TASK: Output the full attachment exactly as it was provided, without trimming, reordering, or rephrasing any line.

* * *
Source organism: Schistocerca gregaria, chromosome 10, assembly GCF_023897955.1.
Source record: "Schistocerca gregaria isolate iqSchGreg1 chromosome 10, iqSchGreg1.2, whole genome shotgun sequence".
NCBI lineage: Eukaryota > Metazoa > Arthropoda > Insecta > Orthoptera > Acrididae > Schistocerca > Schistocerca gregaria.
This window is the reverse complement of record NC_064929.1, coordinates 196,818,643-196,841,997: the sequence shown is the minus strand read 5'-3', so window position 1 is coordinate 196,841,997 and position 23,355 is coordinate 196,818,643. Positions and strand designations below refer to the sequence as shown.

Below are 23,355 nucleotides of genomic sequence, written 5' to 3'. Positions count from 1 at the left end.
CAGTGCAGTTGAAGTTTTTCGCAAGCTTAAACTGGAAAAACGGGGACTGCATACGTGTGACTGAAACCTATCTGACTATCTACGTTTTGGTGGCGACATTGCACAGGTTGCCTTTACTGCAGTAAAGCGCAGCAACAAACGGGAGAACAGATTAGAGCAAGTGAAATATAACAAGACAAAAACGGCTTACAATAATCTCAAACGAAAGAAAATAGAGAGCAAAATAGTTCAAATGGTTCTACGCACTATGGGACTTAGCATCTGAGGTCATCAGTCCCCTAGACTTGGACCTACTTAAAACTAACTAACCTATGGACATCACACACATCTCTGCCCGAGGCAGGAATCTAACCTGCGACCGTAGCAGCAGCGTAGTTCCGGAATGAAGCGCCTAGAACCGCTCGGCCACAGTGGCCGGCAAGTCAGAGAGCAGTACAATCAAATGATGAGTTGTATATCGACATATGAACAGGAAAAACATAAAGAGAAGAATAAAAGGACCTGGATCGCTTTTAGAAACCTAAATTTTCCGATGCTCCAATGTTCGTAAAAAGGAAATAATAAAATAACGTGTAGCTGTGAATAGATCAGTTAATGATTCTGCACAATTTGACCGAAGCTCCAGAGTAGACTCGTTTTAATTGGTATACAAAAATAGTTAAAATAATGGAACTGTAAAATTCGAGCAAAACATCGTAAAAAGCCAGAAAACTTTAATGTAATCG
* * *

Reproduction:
Source organism: Schistocerca gregaria, chromosome 10, assembly GCF_023897955.1.
Source record: "Schistocerca gregaria isolate iqSchGreg1 chromosome 10, iqSchGreg1.2, whole genome shotgun sequence".
NCBI lineage: Eukaryota > Metazoa > Arthropoda > Insecta > Orthoptera > Acrididae > Schistocerca > Schistocerca gregaria.
This window is the reverse complement of record NC_064929.1, coordinates 196,818,643-196,841,997: the sequence shown is the minus strand read 5'-3', so window position 1 is coordinate 196,841,997 and position 23,355 is coordinate 196,818,643. Positions and strand designations below refer to the sequence as shown.

Below are 23,355 nucleotides of genomic sequence, written 5' to 3'. Positions count from 1 at the left end.
CAGTGCAGTTGAAGTTTTTCGCAAGCTTAAACTGGAAAAACGGGGACTGCATACGTGTGACTGAAACCTATCTGACTATCTACGTTTTGGTGGCGACATTGCACAGGTTGCCTTTACTGCAGTAAAGCGCAGCAACAAACGGGAGAACAGATTAGAGCAAGTGAAATATAACAAGACAAAAACGGCTTACAATAATCTCAAACGAAAGAAAATAGAGAGCAAAATAGTTCAAATGGTTCTACGCACTATGGGACTTAGCATCTGAGGTCATCAGTCCCCTAGACTTGGACCTACTTAAAACTAACTAACCTATGGACATCACACACATCTCTGCCCGAGGCAGGAATCTAACCTGCGACCGTAGCAGCAGCGTAGTTCCGGAATGAAGCGCCTAGAACCGCTCGGCCACAGTGGCCGGCAAGTCAGAGAGCAGTACAATCAAATGATGAGTTGTATATCGACATATGAACAGGAAAAACATAAAGAGAAGAATAAAAGGACCTGGATCGCTTTTAGAAACCTAAATTTTCCGATGCTCCAATGTTCGTAAAAAGGAAATAATAAAATAACGTGTAGCTGTGAATAGATCAGTTAATGATTCTGCACAATTTGACCGAAGCTCCAGAGTAGACTCGTTTTAATTGGTATACAAAAATAGTTAAAATAATGGAACTGTAAAATTCGAGCAAAACATCGTAAAAAGCCAGAAAACTTTAATGTAATCG